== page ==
## Working capital ratio

- The working capital ratio tells us how much of the company’s current liabilities will be covered by the company’s short-term assets.
- This capital ratio is also known as the current ratio.

### Formula

This capital ratio is the ratio of currents assets and current liabilities.

**Working capital ratio = Current assets / Current liabilities**

Both current assets and current liabilities for any company can be found on it’s balance sheet Which you can get by following the instruction given below.

If you do not know about the current assets and current liability, then you can read the post containing part 1 of the liquidity ratio, whose link we have given, please read now

First of all, you have to go to the https://www.moneycotrol.com website, after that you will have to search by entering the name of the company and you will have to click on the option of financial data upwards. you will get an option of a balance sheet as soon as you click. On which you can find current assets and current liability by clicking.

#### Example

Now you know the working capital ratio, Let’s dive into a quick example. So you can understand clearly how to find this capital ratio.

Let’s consider a hypothetical example, which gives you an idea of how the working capital ratio can provide meaningful example information in your investment analysis.

**1**– If you are considering Company BHEL as a potential investment, one of the many pieces of information you examine is the liquidity position of the company.

When we check the balance sheet of the company, we get the data of current assets and current liabilities.

- Current assets = 32,711.18
- Current liabilities = 22,676.84

When we plug the relevant data into the above formula, we get the working capital ratio of the BHEL company.

Working capital ratio = 32711.18 / 22676.84 = 1.44 or 144%

2. **We take an an live example of Infosys date- 01/08/2020**

- Current assets = 54,576.00
- Current liabilities = 20,856.00

When we plug the relevant data into the above formula, we get this capital ratio of the XYZ company.

Working capital ratio = 54,576.00 / 20,856.00 = 2.61

### Analysis

As you can see above how the working capital ratio of BHEL company turned out to be 1.44, now we will try to know what it means.

- When the working capital ratio of a company is less than 1, it means that the company cannot meet its short-term liabilities even after selling its short assets. If we see companies of this type for the purpose of investment, then we should stay away from such companies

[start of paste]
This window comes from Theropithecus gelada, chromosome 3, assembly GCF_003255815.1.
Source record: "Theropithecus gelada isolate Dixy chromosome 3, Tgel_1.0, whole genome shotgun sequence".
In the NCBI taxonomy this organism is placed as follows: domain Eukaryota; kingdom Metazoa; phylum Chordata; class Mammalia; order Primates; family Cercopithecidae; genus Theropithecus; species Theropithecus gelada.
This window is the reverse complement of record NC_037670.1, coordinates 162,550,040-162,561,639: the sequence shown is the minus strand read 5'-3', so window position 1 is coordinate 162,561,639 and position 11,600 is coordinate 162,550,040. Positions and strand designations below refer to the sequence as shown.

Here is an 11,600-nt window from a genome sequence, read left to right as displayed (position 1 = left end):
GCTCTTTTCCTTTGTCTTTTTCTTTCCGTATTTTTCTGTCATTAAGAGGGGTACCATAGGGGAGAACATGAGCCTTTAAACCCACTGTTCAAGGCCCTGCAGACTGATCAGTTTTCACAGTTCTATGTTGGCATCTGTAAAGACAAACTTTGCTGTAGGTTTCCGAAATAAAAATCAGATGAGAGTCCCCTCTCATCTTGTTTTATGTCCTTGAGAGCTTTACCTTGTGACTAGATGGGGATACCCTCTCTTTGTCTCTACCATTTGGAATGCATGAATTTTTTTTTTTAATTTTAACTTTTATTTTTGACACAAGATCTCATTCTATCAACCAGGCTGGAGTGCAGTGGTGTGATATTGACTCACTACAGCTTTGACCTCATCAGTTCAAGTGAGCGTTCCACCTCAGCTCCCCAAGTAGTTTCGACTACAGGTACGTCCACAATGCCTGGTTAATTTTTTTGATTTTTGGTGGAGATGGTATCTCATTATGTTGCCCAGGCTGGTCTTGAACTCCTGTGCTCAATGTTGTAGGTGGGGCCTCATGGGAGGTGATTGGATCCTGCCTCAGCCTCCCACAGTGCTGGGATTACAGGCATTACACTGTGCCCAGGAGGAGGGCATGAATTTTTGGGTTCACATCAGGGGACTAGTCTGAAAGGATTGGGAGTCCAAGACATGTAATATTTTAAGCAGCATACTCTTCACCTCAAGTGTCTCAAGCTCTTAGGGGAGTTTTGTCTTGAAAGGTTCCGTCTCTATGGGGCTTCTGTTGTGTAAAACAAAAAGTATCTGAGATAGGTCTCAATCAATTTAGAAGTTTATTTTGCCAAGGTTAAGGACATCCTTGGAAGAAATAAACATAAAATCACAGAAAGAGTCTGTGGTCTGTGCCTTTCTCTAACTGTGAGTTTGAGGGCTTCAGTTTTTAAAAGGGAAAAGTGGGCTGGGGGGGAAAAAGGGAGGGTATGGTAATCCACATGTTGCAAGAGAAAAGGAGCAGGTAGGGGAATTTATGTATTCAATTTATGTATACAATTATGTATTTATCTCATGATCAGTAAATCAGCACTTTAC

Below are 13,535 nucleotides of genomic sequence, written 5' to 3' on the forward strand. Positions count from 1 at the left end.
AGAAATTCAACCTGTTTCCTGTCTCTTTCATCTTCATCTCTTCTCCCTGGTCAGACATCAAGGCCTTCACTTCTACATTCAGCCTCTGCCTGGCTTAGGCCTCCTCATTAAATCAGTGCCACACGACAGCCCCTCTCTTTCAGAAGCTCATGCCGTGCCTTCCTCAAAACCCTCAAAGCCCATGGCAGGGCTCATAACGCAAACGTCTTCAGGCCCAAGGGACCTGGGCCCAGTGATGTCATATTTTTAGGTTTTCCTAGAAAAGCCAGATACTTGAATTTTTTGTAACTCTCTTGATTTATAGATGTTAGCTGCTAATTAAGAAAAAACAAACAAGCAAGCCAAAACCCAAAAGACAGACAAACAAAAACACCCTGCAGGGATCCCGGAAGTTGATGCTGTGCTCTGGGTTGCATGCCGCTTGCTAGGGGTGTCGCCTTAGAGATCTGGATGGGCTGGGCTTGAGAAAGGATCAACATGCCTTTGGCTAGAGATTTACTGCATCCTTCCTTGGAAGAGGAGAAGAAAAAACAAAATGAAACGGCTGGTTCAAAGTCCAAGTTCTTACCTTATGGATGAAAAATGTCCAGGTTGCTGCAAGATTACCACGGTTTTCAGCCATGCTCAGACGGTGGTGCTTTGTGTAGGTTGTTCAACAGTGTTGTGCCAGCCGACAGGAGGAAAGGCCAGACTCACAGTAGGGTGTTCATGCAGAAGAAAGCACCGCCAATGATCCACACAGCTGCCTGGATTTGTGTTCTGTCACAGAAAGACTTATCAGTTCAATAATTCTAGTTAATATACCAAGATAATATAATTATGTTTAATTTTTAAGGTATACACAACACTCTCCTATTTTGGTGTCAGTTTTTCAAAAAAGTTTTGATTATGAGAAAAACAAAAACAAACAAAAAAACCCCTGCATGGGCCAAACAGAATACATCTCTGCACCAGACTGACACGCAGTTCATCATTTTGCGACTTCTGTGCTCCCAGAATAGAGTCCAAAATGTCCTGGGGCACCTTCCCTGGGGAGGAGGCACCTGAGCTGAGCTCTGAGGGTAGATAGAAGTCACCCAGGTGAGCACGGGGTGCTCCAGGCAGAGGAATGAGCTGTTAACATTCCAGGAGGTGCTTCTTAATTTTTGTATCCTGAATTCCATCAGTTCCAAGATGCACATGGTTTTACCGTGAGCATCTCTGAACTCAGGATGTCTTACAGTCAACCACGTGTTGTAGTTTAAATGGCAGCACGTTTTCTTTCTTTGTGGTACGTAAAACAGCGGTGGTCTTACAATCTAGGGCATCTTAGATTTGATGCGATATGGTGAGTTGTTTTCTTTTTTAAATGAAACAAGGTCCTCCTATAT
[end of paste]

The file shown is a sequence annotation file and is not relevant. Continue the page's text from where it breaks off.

- When the working capital ratio of a company comes to 1, it means that the current assets that the company has, can only meet the short-term liabilities and the company does not have enough money to complete its day to day operations, we should stay away from such companies if we look at the prospect of investment
- If the working capital ratio of a company falls between 1.2 to 2, then such companies are considered to be in a very good position and This means that the company will meet its short-term liabilities as well as its day-to-day operations expenses. Such companies give us the opportunity to invest.
- If the working capital ratio of a company is more than 2, it means that the company can meet its short-term liabilities, but the company has so much money that it is not able to use it properly. And we should stay away from such companies.

#### Remark

As you saw in the above example, how we find out the working capital ratio of BHEL and Infosys company, now we will analyze both companies whether it would be right to invest in the companies or not.

- BHEL’s working capital ratio is 1.44, which is considered a good sign for a company and must be monitored to invest in companies of this type. Because even after completing the short-term liabilities of the company by selling its current assets, some extra money will be saved so that it can run its working operation properly.
- XYZ company’s working capital ratio is 2.66, which indicates that the company has more cash and is not utilizes properly.

*In the next post, we will learn about cash to working capital ratio.*

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